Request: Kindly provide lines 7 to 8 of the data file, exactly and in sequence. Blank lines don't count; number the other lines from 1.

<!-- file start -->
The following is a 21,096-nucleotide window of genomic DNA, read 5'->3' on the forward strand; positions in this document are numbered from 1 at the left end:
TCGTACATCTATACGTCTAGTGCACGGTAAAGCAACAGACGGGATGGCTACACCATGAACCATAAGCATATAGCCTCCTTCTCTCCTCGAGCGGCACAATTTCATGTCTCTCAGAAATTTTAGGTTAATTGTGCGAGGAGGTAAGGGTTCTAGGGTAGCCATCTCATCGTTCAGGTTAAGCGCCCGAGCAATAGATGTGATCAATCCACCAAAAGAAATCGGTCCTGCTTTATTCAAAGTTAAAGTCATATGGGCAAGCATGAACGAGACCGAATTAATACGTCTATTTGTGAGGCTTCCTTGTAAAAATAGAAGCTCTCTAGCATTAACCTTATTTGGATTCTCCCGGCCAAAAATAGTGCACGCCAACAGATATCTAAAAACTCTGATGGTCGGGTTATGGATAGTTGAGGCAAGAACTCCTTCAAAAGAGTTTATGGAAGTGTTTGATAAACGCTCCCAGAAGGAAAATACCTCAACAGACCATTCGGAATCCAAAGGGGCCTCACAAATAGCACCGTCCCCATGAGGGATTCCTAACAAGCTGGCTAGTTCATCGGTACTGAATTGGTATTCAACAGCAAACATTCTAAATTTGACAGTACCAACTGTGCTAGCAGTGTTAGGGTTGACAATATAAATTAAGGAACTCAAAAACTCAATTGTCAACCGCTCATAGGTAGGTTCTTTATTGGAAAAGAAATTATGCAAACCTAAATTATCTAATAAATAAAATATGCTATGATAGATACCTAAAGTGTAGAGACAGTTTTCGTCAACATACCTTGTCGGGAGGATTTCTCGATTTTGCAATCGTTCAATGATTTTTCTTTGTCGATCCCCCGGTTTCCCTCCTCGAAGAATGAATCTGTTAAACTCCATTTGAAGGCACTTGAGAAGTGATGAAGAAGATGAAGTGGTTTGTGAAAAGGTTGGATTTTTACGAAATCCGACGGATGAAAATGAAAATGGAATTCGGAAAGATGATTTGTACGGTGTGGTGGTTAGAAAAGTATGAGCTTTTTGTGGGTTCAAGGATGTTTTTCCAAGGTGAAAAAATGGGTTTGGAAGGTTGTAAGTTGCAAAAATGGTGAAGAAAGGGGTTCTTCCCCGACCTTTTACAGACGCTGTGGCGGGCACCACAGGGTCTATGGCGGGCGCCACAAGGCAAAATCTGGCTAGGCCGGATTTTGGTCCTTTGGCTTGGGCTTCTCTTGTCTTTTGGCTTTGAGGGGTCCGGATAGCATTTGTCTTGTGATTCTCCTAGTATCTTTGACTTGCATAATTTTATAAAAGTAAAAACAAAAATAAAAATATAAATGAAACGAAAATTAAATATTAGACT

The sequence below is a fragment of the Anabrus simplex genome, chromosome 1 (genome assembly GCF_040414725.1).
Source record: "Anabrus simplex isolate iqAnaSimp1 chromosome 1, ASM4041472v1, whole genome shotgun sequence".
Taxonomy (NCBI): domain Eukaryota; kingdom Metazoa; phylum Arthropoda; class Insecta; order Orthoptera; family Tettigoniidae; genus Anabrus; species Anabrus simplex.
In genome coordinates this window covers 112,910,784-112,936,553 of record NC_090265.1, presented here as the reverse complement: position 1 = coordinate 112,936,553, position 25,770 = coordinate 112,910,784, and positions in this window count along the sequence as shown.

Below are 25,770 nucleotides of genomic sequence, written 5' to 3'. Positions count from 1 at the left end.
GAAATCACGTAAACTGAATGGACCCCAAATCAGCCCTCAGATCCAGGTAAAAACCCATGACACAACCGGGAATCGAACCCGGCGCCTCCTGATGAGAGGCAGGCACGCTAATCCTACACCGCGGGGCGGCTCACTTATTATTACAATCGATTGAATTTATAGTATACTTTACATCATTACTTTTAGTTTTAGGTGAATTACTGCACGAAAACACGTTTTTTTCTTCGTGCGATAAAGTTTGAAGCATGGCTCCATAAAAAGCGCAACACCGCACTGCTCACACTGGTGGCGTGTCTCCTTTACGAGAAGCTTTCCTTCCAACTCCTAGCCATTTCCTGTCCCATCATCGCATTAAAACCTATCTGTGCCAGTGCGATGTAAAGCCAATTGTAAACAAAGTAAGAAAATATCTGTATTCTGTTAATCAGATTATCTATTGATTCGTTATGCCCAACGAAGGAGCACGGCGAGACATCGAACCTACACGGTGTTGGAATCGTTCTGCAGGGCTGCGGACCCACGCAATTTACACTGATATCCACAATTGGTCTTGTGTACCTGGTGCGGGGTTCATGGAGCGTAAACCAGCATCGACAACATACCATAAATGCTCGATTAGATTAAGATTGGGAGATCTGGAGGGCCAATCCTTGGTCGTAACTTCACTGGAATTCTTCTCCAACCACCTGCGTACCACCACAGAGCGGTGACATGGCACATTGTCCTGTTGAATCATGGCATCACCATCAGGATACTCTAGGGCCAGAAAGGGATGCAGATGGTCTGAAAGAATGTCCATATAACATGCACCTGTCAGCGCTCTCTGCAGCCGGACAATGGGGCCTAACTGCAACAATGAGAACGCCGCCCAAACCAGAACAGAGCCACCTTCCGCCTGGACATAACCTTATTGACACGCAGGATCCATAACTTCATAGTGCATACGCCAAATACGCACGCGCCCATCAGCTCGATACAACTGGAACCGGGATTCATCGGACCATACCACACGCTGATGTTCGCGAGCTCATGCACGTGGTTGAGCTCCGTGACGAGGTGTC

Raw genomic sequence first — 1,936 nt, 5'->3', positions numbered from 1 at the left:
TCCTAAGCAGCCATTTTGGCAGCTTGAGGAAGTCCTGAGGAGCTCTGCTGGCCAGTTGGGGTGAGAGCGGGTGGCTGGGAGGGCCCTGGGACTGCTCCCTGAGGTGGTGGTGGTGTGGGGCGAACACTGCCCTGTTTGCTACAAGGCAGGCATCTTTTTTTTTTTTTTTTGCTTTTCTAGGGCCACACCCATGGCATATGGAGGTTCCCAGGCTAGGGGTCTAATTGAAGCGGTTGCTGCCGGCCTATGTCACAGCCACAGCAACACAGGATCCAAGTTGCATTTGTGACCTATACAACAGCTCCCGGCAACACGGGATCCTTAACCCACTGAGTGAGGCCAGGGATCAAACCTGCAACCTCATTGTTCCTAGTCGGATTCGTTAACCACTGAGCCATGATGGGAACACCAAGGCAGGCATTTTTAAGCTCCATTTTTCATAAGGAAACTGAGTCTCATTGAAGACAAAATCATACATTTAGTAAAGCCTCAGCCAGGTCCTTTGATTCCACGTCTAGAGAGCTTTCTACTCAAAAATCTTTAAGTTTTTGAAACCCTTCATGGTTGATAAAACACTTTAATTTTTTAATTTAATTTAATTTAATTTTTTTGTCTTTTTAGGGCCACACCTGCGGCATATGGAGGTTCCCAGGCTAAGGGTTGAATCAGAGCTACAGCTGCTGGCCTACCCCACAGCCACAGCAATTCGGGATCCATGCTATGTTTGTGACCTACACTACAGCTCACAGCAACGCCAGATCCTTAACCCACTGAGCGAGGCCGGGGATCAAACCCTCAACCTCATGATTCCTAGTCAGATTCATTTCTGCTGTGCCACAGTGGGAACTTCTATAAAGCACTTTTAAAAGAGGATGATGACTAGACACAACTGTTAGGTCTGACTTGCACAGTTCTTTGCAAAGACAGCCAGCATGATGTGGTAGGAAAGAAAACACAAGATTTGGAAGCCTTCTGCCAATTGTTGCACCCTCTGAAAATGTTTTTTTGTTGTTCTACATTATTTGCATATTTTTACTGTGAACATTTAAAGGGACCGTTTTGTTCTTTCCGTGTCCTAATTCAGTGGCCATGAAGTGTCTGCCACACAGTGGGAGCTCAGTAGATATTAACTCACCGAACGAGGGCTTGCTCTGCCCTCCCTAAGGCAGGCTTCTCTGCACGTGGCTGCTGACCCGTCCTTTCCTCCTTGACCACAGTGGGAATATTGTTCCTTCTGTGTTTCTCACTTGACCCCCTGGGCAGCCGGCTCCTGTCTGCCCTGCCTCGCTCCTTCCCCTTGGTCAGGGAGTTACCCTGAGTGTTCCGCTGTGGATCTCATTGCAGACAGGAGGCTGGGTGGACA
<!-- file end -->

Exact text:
Below are 25,770 nucleotides of genomic sequence, written 5' to 3'. Positions count from 1 at the left end.
GAAATCACGTAAACTGAATGGACCCCAAATCAGCCCTCAGATCCAGGTAAAAACCCATGACACAACCGGGAATCGAACCCGGCGCCTCCTGATGAGAGGCAGGCACGCTAATCCTACACCGCGGGGCGGCTCACTTATTATTACAATCGATTGAATTTATAGTATACTTTACATCATTACTTTTAGTTTTAGGTGAATTACTGCACGAAAACACGTTTTTTTCTTCGTGCGATAAAGTTTGAAGCATGGCTCCATAAAAAGCGCAACACCGCACTGCTCACACTGGTGGCGTGTCTCCTTTACGAGAAGCTTTCCTTCCAACTCCTAGCCATTTCCTGTCCCATCATCGCATTAAAACCTATCTGTGCCAGTGCGATGTAAAGCCAATTGTAAACAAAGTAAGAAAATATCTGTATTCTGTTAATCAGATTATCTATTGATTCGTTATGCCCAACGAAGGAGCACGGCGAGACATCGAACCTACACGGTGTTGGAATCGTTCTGCAGGGCTGCGGACCCACGCAATTTACACTGATATCCACAATTGGTCTTGTGTACCTGGTGCGGGGTTCATGGAGCGTAAACCAGCATCGACAACATACCATAAATGCTCGATTAGATTAAGATTGGGAGATCTGGAGGGCCAATCCTTGGTCGTAACTTCACTGGAATTCTTCTCCAACCACCTGCGTACCACCACAGAGCGGTGACATGGCACATTGTCCTGTTGAATCATGGCATCACCATCAGGATACTCTAGGGCCAGAAAGGGATGCAGATGGTCTGAAAGAATGTCCATATAACATGCACCTGTCAGCGCTCTCTGCAGCCGGACAATGGGGCCTAACTGCAACAATGAGAACGCCGCCCAAACCAGAACAGAGCCACCTTCCGCCTGGACATAACCTTATTGACACGCAGGATCCATAACTTCATAGTGCATACGCCAAATACGCACGCGCCCATCAGCTCGATACAACTGGAACCGGGATTCATCGGACCATACCACACGCTGATGTTCGCGAGCTCATGCACGTGGTTGAGCTCCGTGACGAGGTGTC